I'm in the "wear what you want" crowd. Now, I personally don't wear jerseys, and have no desire to. Never have, and doubt I ever will. But I know folks that do wear jerseys, and they're pushing 80.
For some reason, I think it's cute when boys wear jerseys. My 13 year old son was so excited to get his Denard jersey a couple years ago. He has a bunch of jerseys, from playing ball, and from elsewhere.
I also think the jerseys look great on his sisters. Grown men? It just isn't my style.
One way to think about this: would you like your mother and father to wear jerseys? In public? Going shopping, to the mall, to a movie, to church? If you're good with it, that's great. If you're not, that's probably a clue about what you think is appropriate for jersey wear.
Final thought: when I think of grown men wearing jerseys, here's the kind of image that comes to mind:
Just not the picture I like. I'll close where I began: wear what you want. But I don't want to wear a jersey.
|2 weeks 21 hours ago||If not accurate, changed recently||
My nephew played for Ignatius, and last time I was in Cleveland, the Plain Dealer had something about Grbac coaching in that area.
|2 weeks 21 hours ago||Thank you, Mike Cohodes||
Thank you, Mike Cohodes. This is personal to me. As a pastor, I am sick and tired of priests and pastors circling the wagons and protecting their own. (FTR, I have no idea what the fraternity of rabbi's do.) Regardless, the scandal we see in the Roman Catholic Church often has to do with the Vatican and the Bishops denying and hiding and covering up priest sexual abuse.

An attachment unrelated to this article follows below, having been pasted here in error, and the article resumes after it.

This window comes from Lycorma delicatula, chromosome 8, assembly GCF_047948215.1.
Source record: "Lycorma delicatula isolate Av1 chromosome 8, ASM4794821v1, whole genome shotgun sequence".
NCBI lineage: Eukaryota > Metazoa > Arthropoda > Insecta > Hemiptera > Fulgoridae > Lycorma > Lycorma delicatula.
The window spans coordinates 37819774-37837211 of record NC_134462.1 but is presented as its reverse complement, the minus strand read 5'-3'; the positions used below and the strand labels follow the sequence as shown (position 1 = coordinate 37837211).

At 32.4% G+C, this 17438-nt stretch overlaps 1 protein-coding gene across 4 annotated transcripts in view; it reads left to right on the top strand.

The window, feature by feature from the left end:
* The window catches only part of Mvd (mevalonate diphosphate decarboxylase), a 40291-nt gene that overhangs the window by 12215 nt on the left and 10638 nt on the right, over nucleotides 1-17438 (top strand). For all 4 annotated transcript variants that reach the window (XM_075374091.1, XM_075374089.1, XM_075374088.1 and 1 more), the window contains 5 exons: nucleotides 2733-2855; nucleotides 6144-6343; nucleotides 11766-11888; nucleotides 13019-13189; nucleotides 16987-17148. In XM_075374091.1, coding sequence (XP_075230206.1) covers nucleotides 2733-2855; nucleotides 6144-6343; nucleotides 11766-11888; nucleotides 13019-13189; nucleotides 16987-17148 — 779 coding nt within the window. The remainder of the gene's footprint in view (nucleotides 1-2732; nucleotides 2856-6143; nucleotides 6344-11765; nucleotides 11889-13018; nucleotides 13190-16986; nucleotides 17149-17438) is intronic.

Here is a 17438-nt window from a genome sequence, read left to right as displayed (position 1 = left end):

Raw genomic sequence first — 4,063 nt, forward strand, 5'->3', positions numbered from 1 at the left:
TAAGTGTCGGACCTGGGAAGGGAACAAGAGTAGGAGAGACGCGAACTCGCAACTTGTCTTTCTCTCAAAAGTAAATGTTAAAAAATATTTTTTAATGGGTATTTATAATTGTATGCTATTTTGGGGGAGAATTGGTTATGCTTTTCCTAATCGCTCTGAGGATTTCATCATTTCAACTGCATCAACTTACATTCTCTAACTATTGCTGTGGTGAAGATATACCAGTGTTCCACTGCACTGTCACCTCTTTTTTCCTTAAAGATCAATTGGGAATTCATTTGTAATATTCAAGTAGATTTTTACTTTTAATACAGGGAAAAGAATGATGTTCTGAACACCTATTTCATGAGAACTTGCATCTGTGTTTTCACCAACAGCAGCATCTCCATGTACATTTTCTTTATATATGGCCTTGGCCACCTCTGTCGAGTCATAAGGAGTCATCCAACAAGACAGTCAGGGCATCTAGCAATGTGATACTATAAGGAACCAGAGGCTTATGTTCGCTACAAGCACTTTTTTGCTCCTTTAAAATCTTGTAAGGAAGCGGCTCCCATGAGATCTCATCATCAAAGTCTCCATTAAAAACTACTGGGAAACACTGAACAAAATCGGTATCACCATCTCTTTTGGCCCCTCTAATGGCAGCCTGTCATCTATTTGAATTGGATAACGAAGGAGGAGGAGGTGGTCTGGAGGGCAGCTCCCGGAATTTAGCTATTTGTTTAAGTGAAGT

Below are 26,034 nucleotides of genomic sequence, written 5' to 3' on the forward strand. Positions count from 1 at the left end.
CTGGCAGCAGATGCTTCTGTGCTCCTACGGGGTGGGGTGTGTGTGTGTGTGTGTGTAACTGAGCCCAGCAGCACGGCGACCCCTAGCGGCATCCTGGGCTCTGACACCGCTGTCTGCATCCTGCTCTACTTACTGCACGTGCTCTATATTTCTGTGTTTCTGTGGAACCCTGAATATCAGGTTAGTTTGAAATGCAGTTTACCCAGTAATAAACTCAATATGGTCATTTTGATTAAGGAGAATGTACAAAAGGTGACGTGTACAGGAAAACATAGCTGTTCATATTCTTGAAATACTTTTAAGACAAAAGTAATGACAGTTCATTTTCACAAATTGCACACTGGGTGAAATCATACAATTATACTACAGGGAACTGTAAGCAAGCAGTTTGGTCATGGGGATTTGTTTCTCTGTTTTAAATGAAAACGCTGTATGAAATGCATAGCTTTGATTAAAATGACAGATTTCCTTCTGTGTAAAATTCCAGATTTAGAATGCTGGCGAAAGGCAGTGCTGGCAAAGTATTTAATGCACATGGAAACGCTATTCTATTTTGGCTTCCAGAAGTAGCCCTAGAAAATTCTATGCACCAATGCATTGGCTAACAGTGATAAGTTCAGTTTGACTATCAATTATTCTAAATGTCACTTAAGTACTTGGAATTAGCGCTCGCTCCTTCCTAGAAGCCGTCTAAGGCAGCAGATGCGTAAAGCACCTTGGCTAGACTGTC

In my own church body, I had to lead in confronting a colleague who was abusing prescription medications, and was in complete deny, deny, deny mode. Sadly, the tipping point was when we brought in his own wife to confront him. It was very painful for everyone involved: the church, his family, myself. But at the end of the day, it was the right thing to do. Ignoring the problem, enabling dishonesty and lack of accountability, giving a pass to someone you knew and were friends with, just didn't wash.
I'm sad at what has happened, but feel very strongly about this. Frankly, I'd like to know what some of the parents of these Sammies think. The lessons these guys are learning are terrible. I wish more could be done.
I also think that SDT is getting a real pass here: certainly, some of those sorority sisters who were there knew exactly what was going on, and who was doing what. Enough ranting. I can't and won't read more about this whole situation.
|2 weeks 1 day ago||Brought it on themselves||
The Sammies brought it on themselves:
They had a decision to make, and they decided to stand together. The refusal to identify those involved in the trip and vandalism leaves me with absolutely no sympathy for any of them.